- Coherent and relevant governance structures are necessary to promote and embrace urban water resilience. This action aims to create an enabling environment to facilitate the transition from grey infrastructure to majority blue-green water-sensitive design solutions and natural infrastructure, where appropriate.
- Building urban water resilience depends on residents, engineers, policy makers and others to change their relationship with water. To influence mindsets across different users and stakeholder groups who contribute to a water-sensitive city, this action would establish demonstration sites across the city to educate and create awareness, develop academic curricula on urban water resilience and water conservation, and support existing citizen initiatives for reflective peer learning.
- Building urban water resilience requires an equitable approach that ensures nobody is left behind. A proposal for the creation of an information platform for each informal settlement in the city, which details water and sanitation issues in each location, and that can be used to inform the City’s formal budget-setting process.
- Building urban water resilience requires sustainable funding.The establishment of a task force would help the City identify co-funding opportunities for water and wastewater infrastructure and services, and make recommendations to improve the current regulatory framework.
- Building urban water resilience requires robust partnerships, collaboration, and trust. This action focuses on a comprehensive communication strategy to build trust in government, through enhancing and improving the interaction between government entities, sector stakeholders and citizens.
- Building urban water resilience requires infrastructure that is designed and constructed to enhance resilience in the city.This action proposes a review of the City’s existing investment programme to ensure that it is properly resourced, aligns with the new Water Strategy, and considers anticipated water demand and possible long-term growth.
- Building urban water resilience requires that accurate and up-to-date data is available for decision makers to use. This action seeks to develop a decision support system to enable effective management and optimisation of water resource allocation.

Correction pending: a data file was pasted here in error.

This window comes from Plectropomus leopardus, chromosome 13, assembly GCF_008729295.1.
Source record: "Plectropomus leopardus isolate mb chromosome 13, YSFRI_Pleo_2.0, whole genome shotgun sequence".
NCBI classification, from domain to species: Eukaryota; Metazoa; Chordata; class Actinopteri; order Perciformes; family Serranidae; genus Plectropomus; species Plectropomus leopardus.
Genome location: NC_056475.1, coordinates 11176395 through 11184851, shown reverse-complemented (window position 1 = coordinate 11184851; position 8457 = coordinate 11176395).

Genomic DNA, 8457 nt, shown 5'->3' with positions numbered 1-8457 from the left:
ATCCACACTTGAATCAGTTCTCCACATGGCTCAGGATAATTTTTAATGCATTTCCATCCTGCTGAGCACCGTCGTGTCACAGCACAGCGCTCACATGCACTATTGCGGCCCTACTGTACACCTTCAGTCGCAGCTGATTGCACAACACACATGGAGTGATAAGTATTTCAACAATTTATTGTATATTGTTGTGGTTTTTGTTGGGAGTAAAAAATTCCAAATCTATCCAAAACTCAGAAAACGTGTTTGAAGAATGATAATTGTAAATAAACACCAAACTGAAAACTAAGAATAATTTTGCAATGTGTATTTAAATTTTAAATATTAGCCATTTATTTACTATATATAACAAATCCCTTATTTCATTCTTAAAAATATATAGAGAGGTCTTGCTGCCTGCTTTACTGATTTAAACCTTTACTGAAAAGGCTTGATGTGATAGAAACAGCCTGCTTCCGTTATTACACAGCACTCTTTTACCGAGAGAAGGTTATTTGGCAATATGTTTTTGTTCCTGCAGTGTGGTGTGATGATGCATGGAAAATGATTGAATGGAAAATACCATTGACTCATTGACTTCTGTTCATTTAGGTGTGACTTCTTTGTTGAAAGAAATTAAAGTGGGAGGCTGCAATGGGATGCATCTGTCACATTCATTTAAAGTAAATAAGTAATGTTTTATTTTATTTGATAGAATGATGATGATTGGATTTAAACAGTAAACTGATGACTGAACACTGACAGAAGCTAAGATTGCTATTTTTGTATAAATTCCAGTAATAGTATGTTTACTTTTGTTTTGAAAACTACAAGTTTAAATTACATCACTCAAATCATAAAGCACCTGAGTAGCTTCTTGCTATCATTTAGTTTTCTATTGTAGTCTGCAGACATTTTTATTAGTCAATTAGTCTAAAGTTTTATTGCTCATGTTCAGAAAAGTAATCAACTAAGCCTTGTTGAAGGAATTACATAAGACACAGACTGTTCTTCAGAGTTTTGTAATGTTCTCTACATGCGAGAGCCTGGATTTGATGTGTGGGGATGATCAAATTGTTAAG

- Building urban water resilience requires sustainably reducing water consumption. This action would promote small-scale, off-grid infrastructural solutions and the concept of Net Zero Water buildings to increase the efficiency and effectiveness of the existing public water supply system.
- Building urban water resilience requires cooperation and coordination between different water users within the basin.This action aims to build mutual understanding between commercial farmers and citizens on the links between food, water, and livelihoods.
Recent experience has driven home the need for the City and its stakeholders to better prepare for future shock events that can disrupt the water system in the Western Cape region. Lessons learned from navigating the drought have been included in the City’s new Water Strategy and forthcoming Resilience Strategy. The City Water Resilience Assessment adds further value by establishing the first ever water resilience profile to highlight strengths and weaknesses, which can inform future action planning as well as monitor urban water resilience over time. The preliminary results of the assessment will be presented at the upcoming Urban Resilience Summit in Rotterdam, so that other cities that are grappling with water related shocks and stresses can learn from the experience and outcomes.
In light of uncertain water futures driven by a changing climate and outdated infrastructure, we must urgently develop and deploy new ways of designing and managing resilient urban water systems. By its nature, urban water resilience requires a multidisciplinary response across a wide range of stakeholders. Building the knowledge, skills and tools suited to meeting these complex challenges is essential to enabling cities to anticipate, plan for and thrive under water-related shocks and stresses. The City of Cape Town is already contributing to a community of practice on water resilience. Now is the time for more practitioners to come together with the common purpose of solving challenges, sharing knowledge, cultivating best practice, and fostering innovation to build water resilience in cities worldwide.
With thanks to Katrin Bruebach and the team at 100 Resilient Cities.
This feature was first published on the 100RC website